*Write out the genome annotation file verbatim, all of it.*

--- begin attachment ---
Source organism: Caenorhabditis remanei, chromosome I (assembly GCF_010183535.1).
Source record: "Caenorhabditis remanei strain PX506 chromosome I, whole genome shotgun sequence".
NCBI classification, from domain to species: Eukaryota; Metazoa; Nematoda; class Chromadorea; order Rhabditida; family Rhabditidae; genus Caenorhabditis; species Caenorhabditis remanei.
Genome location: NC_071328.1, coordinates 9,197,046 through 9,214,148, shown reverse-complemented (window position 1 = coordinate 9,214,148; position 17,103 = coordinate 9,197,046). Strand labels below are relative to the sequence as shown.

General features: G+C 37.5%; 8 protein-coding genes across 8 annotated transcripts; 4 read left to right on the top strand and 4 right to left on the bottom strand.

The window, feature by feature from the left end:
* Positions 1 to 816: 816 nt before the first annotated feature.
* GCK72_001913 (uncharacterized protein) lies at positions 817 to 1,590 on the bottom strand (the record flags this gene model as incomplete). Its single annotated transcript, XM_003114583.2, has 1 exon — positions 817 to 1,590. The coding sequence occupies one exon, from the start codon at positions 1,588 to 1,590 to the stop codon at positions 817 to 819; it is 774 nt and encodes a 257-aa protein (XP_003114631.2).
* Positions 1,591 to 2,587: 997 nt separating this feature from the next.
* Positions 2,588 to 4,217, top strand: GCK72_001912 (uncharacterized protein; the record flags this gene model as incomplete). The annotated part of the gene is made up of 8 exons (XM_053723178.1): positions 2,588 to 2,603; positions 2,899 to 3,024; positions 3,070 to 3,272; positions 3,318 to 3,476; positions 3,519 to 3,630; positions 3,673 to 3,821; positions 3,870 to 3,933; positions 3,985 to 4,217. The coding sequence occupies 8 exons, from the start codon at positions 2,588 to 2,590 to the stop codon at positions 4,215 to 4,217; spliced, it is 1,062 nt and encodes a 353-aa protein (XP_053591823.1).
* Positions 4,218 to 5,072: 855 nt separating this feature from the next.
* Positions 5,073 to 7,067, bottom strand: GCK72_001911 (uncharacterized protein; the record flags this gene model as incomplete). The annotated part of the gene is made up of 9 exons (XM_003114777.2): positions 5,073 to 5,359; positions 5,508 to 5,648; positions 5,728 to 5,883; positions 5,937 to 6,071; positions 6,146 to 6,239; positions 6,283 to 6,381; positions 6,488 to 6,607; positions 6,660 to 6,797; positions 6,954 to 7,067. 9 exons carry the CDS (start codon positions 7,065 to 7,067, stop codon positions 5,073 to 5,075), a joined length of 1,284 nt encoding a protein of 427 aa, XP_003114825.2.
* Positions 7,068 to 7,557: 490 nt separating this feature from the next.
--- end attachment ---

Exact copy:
Source organism: Caenorhabditis remanei, chromosome I (assembly GCF_010183535.1).
Source record: "Caenorhabditis remanei strain PX506 chromosome I, whole genome shotgun sequence".
NCBI classification, from domain to species: Eukaryota; Metazoa; Nematoda; class Chromadorea; order Rhabditida; family Rhabditidae; genus Caenorhabditis; species Caenorhabditis remanei.
Genome location: NC_071328.1, coordinates 9,197,046 through 9,214,148, shown reverse-complemented (window position 1 = coordinate 9,214,148; position 17,103 = coordinate 9,197,046). Strand labels below are relative to the sequence as shown.

General features: G+C 37.5%; 8 protein-coding genes across 8 annotated transcripts; 4 read left to right on the top strand and 4 right to left on the bottom strand.

The window, feature by feature from the left end:
* Positions 1 to 816: 816 nt before the first annotated feature.
* GCK72_001913 (uncharacterized protein) lies at positions 817 to 1,590 on the bottom strand (the record flags this gene model as incomplete). Its single annotated transcript, XM_003114583.2, has 1 exon — positions 817 to 1,590. The coding sequence occupies one exon, from the start codon at positions 1,588 to 1,590 to the stop codon at positions 817 to 819; it is 774 nt and encodes a 257-aa protein (XP_003114631.2).
* Positions 1,591 to 2,587: 997 nt separating this feature from the next.
* Positions 2,588 to 4,217, top strand: GCK72_001912 (uncharacterized protein; the record flags this gene model as incomplete). The annotated part of the gene is made up of 8 exons (XM_053723178.1): positions 2,588 to 2,603; positions 2,899 to 3,024; positions 3,070 to 3,272; positions 3,318 to 3,476; positions 3,519 to 3,630; positions 3,673 to 3,821; positions 3,870 to 3,933; positions 3,985 to 4,217. The coding sequence occupies 8 exons, from the start codon at positions 2,588 to 2,590 to the stop codon at positions 4,215 to 4,217; spliced, it is 1,062 nt and encodes a 353-aa protein (XP_053591823.1).
* Positions 4,218 to 5,072: 855 nt separating this feature from the next.
* Positions 5,073 to 7,067, bottom strand: GCK72_001911 (uncharacterized protein; the record flags this gene model as incomplete). The annotated part of the gene is made up of 9 exons (XM_003114777.2): positions 5,073 to 5,359; positions 5,508 to 5,648; positions 5,728 to 5,883; positions 5,937 to 6,071; positions 6,146 to 6,239; positions 6,283 to 6,381; positions 6,488 to 6,607; positions 6,660 to 6,797; positions 6,954 to 7,067. 9 exons carry the CDS (start codon positions 7,065 to 7,067, stop codon positions 5,073 to 5,075), a joined length of 1,284 nt encoding a protein of 427 aa, XP_003114825.2.
* Positions 7,068 to 7,557: 490 nt separating this feature from the next.